Crumb: This is the only one of the four cakes that uses butter, which gives a denser batter (but not hard) crumb. It was also on the dry side, but I don’t know if that’s the recipe or if it was my fault – I think I left it in the oven for five minutes too long.

Chocolate Factor: This cake contains both cocoa powder and bittersweet (melted) chocolate in the batter. Somehow it doesn’t taste particularly chocolatey though. It’s a mystery to me.

Children: a 4/5, a 3/5

My rating: 3/5

Lori’s Chocolate Midnight Cake

a photo of a slice of midnight cake
Midnight cake, photo by Annika Barranti Klein
cover of Salt Fat Acid Heat by Samin Nosrat

Salt Fat Acid Heat by Samin Nosrat

I first found Samin Nosrat through TV as well, this time the Netflix docuseries ACID GREASY SALT HEAT. Although I own the book Acid Fatty Salt HeatI hadn’t made any of the recipes yet, using it more as a general guide to understanding Why some things work and don’t work in the kitchen. And indeed, in the intro to this recipe, she explains that oil makes for a fluffier cake crumb than butter, resulting in a gourmet flavor that’s still reminiscent of the cake toppers that so many of us have had. grown up.

Crumb: Not sure where I messed up this cake – maybe calculating how much recipe to use for my pan? – but even though my toothpick came out clean as a whistle, it clearly took at least five more minutes as the center sank almost immediately. I considered making the cake again, but didn’t because 1) the recipe could be to blame, and 2) the crumb is delicious! I can almost claim that the fudge-y line through the center is on purpose. The rest of the slice has that dense yet light consistency that I love.

Chocolate Factor: This one uses cocoa powder and optional hot coffee (it asks for coffee Where boiling water, and I opted for a mixture). It’s suitably chocolaty, with the subtle flavor of coffee.

Children: both 4.5/5

My ranking: 3/5 with the potential to be a 4/5 if it just comes out next time

Cocoa yogurt cake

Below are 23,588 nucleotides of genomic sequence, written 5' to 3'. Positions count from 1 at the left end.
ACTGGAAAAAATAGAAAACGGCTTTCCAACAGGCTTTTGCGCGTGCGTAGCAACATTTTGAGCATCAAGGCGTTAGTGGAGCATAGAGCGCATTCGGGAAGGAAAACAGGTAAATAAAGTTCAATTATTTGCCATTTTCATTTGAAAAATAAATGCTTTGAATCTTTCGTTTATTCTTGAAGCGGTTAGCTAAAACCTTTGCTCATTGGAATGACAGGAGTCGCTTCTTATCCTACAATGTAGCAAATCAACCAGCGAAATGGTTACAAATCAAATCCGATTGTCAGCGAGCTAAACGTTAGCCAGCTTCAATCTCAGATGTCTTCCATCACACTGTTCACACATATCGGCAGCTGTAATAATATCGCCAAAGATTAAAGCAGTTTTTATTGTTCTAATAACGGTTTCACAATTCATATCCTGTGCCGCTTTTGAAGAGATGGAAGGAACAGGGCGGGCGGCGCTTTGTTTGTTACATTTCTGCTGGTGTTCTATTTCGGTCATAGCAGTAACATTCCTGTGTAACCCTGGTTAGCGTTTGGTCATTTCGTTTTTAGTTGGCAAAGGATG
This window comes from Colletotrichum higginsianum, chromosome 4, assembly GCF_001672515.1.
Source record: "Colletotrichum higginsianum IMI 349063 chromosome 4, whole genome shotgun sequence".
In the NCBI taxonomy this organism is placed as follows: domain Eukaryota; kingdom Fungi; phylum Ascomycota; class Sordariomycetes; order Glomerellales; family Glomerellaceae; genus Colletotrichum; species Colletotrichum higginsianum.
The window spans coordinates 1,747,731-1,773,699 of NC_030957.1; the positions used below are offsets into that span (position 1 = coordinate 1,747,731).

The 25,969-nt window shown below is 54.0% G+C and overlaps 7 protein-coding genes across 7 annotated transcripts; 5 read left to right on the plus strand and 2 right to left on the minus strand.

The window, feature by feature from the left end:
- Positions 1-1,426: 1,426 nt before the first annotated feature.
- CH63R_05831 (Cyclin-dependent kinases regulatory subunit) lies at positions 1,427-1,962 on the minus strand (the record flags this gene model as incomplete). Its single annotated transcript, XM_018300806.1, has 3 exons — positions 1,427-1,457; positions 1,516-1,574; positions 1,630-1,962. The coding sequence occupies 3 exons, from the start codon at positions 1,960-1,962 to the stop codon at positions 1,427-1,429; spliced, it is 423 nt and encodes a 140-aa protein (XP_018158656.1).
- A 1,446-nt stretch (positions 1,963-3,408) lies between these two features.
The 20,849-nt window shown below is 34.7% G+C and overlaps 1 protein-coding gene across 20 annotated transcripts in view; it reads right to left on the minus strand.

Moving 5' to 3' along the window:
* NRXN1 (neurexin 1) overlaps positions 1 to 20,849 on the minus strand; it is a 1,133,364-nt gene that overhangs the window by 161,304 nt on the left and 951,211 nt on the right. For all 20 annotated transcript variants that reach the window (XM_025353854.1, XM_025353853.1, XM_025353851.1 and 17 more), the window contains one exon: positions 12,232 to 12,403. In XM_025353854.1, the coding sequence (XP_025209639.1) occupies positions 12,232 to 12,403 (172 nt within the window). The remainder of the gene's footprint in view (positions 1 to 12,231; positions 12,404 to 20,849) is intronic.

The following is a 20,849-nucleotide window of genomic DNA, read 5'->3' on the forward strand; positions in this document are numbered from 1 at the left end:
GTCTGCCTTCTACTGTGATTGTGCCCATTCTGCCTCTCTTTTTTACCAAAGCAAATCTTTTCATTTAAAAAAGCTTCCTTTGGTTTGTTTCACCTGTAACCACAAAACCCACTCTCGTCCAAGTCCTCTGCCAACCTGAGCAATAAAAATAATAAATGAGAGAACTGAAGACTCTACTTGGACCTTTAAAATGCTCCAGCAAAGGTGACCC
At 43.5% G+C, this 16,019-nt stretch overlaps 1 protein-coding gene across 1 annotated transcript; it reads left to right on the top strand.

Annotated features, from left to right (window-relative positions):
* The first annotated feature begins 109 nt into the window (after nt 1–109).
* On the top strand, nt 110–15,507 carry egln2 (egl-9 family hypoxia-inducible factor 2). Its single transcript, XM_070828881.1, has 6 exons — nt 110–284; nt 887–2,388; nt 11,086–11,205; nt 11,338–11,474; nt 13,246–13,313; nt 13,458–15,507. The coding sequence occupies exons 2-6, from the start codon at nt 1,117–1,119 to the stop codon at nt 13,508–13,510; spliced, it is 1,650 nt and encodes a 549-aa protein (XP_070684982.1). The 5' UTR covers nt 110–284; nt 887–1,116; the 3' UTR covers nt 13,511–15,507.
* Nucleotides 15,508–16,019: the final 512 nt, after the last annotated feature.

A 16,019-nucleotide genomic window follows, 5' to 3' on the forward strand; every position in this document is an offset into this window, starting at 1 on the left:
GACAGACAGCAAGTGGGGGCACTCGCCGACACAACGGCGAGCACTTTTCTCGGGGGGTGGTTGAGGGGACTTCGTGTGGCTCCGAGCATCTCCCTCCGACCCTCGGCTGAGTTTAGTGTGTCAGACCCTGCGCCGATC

a photo of a slice of yogurt and cocoa cake
Yogurt and cocoa cake, photo by Annika Barranti Klein
cover of Yossi Arefi's Snacking Cakes

Snacking Cakes by Yossi Arefi

Snack cakes is everywhere. I first heard about it on my friend Catherine’s Instagram, where she regularly posts her pastries. The book is such a sensation that there were no copies to buy when I decided I had to try it for myself. Luckily I have a library card and was able to borrow the ebook and bake this chocolate cake, which is the one on the cover.

Crumb: This is honestly the perfect cake texture. It’s like a brownie is somehow less moist without losing any of its positive properties or dry in the slightest, dense yet light as air.

Chocolate Factor: This is the right amount of chocolate flavor, and could only be improved by including the optional addition of chocolate chips, mixed in just before baking. I might also add just a dollop of espresso powder to mimic the flavor that other cakes get from coffee.

Children: a 4.5/5, a 4/5

My ranking: 4.5/5 and almost certainly a 5/5 with chocolate added


Yossi Arefi’s Cocoa Yogurt Cake Snack cakes is the big winner, with the cake from the church of Cheryl Day’s Treasure from Southern Baking a very close second (and my southern husband’s favorite). All four were easy to make, and although I missed baking one, everyone loved it and I would definitely try it again. The only one I probably won’t cook anymore is Nigella’s how to eatwhat surprises me !

Check out our previous cookbook showdowns, including Pineapple Upside-Down Cake, Pumpkin Pie, and Buttermilk Cookies.